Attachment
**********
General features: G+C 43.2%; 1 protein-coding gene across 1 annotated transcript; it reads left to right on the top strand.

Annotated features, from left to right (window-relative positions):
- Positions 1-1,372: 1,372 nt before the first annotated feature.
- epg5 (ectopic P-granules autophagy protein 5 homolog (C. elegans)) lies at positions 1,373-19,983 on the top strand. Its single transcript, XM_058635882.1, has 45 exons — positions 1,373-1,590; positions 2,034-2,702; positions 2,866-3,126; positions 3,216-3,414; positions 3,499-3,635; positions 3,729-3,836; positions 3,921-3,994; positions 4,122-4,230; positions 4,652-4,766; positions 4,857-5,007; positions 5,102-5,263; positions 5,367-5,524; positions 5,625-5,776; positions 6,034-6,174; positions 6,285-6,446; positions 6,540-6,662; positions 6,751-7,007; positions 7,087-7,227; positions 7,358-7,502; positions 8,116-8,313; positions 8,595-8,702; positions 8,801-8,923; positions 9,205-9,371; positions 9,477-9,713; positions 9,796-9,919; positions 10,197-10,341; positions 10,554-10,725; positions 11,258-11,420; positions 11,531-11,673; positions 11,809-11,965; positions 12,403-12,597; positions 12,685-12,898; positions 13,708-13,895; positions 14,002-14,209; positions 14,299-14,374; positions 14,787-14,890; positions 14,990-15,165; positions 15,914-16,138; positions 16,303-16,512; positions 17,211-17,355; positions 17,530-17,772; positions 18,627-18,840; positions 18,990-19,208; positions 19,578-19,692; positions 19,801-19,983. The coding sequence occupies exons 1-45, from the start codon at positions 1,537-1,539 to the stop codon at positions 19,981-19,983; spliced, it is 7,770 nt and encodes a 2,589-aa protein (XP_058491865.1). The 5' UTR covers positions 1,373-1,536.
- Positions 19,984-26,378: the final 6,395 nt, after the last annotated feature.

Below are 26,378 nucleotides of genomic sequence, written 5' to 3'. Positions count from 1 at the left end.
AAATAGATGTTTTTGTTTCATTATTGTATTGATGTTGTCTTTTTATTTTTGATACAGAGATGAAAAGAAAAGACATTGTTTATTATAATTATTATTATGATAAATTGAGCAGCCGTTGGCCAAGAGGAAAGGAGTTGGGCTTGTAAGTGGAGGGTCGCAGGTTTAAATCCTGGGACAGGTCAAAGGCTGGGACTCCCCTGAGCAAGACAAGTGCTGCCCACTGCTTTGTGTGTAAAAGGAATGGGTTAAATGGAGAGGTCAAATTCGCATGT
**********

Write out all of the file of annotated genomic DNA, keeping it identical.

General features: G+C 43.2%; 1 protein-coding gene across 1 annotated transcript; it reads left to right on the top strand.

Annotated features, from left to right (window-relative positions):
- Positions 1-1,372: 1,372 nt before the first annotated feature.
- epg5 (ectopic P-granules autophagy protein 5 homolog (C. elegans)) lies at positions 1,373-19,983 on the top strand. Its single transcript, XM_058635882.1, has 45 exons — positions 1,373-1,590; positions 2,034-2,702; positions 2,866-3,126; positions 3,216-3,414; positions 3,499-3,635; positions 3,729-3,836; positions 3,921-3,994; positions 4,122-4,230; positions 4,652-4,766; positions 4,857-5,007; positions 5,102-5,263; positions 5,367-5,524; positions 5,625-5,776; positions 6,034-6,174; positions 6,285-6,446; positions 6,540-6,662; positions 6,751-7,007; positions 7,087-7,227; positions 7,358-7,502; positions 8,116-8,313; positions 8,595-8,702; positions 8,801-8,923; positions 9,205-9,371; positions 9,477-9,713; positions 9,796-9,919; positions 10,197-10,341; positions 10,554-10,725; positions 11,258-11,420; positions 11,531-11,673; positions 11,809-11,965; positions 12,403-12,597; positions 12,685-12,898; positions 13,708-13,895; positions 14,002-14,209; positions 14,299-14,374; positions 14,787-14,890; positions 14,990-15,165; positions 15,914-16,138; positions 16,303-16,512; positions 17,211-17,355; positions 17,530-17,772; positions 18,627-18,840; positions 18,990-19,208; positions 19,578-19,692; positions 19,801-19,983. The coding sequence occupies exons 1-45, from the start codon at positions 1,537-1,539 to the stop codon at positions 19,981-19,983; spliced, it is 7,770 nt and encodes a 2,589-aa protein (XP_058491865.1). The 5' UTR covers positions 1,373-1,536.
- Positions 19,984-26,378: the final 6,395 nt, after the last annotated feature.

Below are 26,378 nucleotides of genomic sequence, written 5' to 3'. Positions count from 1 at the left end.
AAATAGATGTTTTTGTTTCATTATTGTATTGATGTTGTCTTTTTATTTTTGATACAGAGATGAAAAGAAAAGACATTGTTTATTATAATTATTATTATGATAAATTGAGCAGCCGTTGGCCAAGAGGAAAGGAGTTGGGCTTGTAAGTGGAGGGTCGCAGGTTTAAATCCTGGGACAGGTCAAAGGCTGGGACTCCCCTGAGCAAGACAAGTGCTGCCCACTGCTTTGTGTGTAAAAGGAATGGGTTAAATGGAGAGGTCAAATTCGCATGT